The lost art of touching, Part 2: Heightening your interactions and relationships
A while ago, in the post on intuition, I described a woman that wanted to work with me and met up for a formal business chat. My intuition was flashing “danger!” – she seemed so “fake”. And yet, there was a moment I wanted to like her. It seemed like a biological urge that came up – telling me to like her. Why? She touched me in the right place. (Before you start snickering, she touched me in the elbow the “safest” place to start with a stranger. More on that later.)
But that proved to me the power of touch in social interaction. It almost overwhelms our logical mind, perhaps tapping into that primal need – the skin hunger we discussed in the first part of the series.
Let’s get a bit more specific in this post. We’ll start with the most common form of touch, go up the intimacy ladder to parent-child relationships, and then finally to the lover’s touch.
The handshake is standard nowadays for introductions, greetings, goodbyes, and congratulations. Here are the basics – common sense, so I’ll just cover them in the barest detail:
1) Firm but not crushing. Grip them solidly by the palm, not the fingers.
2) Make sure your hands are dry. Wet handshakes are the worst.
3) Warm hands. Some people including me have freezing cold hands.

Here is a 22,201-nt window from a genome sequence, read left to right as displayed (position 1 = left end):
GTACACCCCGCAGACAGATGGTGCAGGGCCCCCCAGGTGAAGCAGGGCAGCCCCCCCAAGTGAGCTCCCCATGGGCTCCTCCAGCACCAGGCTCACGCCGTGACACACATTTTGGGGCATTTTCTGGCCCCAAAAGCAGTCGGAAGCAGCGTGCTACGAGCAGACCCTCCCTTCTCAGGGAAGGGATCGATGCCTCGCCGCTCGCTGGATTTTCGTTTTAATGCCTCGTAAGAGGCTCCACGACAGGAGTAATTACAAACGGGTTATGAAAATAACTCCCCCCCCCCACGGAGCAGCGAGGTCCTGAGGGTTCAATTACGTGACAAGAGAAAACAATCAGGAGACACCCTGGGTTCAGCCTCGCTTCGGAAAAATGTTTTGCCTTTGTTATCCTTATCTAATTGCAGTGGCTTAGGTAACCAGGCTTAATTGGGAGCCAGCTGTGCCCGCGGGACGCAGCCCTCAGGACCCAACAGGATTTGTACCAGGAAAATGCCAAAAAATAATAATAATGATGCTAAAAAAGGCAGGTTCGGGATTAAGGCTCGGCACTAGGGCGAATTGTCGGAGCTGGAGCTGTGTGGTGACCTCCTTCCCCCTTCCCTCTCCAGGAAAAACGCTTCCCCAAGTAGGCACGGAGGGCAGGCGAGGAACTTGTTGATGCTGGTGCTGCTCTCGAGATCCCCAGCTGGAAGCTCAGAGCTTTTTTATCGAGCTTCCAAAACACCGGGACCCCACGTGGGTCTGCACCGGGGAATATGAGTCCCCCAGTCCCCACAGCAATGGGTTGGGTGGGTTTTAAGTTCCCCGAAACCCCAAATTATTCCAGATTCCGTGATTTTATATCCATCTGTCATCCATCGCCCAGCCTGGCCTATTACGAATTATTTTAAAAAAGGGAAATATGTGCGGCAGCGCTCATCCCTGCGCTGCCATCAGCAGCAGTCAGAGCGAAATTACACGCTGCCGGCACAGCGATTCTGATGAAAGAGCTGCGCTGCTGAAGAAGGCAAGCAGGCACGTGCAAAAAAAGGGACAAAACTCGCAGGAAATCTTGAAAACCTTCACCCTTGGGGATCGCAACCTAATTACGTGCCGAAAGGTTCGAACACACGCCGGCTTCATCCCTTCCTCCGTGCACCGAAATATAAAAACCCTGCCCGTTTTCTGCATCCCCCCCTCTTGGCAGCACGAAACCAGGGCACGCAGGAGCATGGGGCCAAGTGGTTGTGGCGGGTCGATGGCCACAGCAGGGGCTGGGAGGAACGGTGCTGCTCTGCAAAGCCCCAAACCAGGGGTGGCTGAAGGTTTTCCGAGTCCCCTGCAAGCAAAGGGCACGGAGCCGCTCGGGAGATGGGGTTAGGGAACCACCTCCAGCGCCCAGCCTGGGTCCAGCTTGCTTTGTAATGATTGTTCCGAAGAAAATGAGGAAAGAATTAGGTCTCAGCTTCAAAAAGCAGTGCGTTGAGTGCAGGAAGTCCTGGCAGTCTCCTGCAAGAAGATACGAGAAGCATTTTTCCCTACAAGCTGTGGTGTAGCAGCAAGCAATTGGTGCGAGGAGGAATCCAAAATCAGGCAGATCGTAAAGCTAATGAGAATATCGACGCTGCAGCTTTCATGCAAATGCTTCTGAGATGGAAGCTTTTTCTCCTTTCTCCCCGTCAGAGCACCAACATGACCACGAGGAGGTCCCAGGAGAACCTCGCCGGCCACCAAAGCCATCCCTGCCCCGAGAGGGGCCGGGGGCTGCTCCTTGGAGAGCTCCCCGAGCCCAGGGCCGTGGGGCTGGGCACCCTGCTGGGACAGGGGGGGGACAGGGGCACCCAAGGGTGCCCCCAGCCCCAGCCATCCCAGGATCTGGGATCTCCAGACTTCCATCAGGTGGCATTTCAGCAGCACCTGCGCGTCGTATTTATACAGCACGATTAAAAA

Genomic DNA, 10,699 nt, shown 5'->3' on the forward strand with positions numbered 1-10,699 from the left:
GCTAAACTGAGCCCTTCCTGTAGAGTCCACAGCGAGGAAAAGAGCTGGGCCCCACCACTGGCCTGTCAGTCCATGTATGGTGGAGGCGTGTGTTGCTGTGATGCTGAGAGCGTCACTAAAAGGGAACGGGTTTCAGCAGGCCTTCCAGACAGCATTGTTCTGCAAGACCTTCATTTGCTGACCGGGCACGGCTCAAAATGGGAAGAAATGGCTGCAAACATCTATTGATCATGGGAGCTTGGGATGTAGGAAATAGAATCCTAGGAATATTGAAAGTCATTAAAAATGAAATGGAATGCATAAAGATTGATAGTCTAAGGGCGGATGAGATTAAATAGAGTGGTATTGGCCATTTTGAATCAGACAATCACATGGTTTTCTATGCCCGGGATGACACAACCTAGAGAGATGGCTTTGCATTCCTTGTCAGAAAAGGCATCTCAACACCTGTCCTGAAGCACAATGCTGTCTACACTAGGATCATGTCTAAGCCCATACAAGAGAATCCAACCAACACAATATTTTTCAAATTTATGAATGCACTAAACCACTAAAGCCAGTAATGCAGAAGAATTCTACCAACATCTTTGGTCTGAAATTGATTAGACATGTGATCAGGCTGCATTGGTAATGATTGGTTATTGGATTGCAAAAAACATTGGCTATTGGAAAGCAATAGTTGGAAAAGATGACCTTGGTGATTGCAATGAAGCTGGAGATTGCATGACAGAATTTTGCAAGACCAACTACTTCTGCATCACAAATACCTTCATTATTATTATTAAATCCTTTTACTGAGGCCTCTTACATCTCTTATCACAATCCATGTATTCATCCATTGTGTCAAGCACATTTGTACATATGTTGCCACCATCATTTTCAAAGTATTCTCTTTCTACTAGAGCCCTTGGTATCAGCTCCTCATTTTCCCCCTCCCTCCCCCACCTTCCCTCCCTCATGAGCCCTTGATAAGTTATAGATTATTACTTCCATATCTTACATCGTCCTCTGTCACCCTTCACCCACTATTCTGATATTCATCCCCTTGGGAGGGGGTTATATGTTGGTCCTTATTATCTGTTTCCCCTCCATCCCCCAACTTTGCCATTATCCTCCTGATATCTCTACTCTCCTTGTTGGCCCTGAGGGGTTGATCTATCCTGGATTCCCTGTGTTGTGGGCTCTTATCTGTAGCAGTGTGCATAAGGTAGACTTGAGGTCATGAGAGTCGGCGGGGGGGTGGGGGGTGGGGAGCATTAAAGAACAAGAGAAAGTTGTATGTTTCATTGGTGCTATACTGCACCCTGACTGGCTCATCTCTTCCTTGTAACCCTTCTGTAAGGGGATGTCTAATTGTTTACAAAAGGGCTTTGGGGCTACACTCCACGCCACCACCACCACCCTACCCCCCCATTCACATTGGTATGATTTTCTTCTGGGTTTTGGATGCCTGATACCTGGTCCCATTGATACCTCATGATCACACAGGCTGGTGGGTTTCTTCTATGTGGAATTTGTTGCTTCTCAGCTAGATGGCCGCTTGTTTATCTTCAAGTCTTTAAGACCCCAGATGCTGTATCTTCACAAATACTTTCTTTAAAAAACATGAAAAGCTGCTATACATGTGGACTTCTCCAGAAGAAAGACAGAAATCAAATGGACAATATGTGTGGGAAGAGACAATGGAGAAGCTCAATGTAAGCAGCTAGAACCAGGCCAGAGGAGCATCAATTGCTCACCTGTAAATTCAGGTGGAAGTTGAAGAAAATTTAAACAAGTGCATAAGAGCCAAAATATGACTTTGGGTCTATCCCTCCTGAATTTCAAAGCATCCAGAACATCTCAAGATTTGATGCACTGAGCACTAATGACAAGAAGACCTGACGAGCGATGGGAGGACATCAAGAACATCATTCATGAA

4) Solid eye contact.
Now on to the slightly less well-known stuff: Many people out there judge a person’s character by their handshake. A limp handshake suggests a weak will, and vice versa. I noticed my handshake naturally got stronger as my self-esteem grew, so I believe there is truth to this. There are exceptions, though people who perform delicate work with their hands might give a weaker shake to protect them.
Now, there are variations on the shake. Most of these are cultural – some cultures grab your hand, jerk up and down strongly once, and let go. Others are softer with multiple up and down motions.
Also, there are variations for male to female or female to female greetings. Some females found it weird when I reached out for a handshake in a casual setting (I have no idea why, if you do could you leave a comment for me?). So you have to just get a feel for the right thing to do, depending on how long you’ve known each other, the culture and the setting.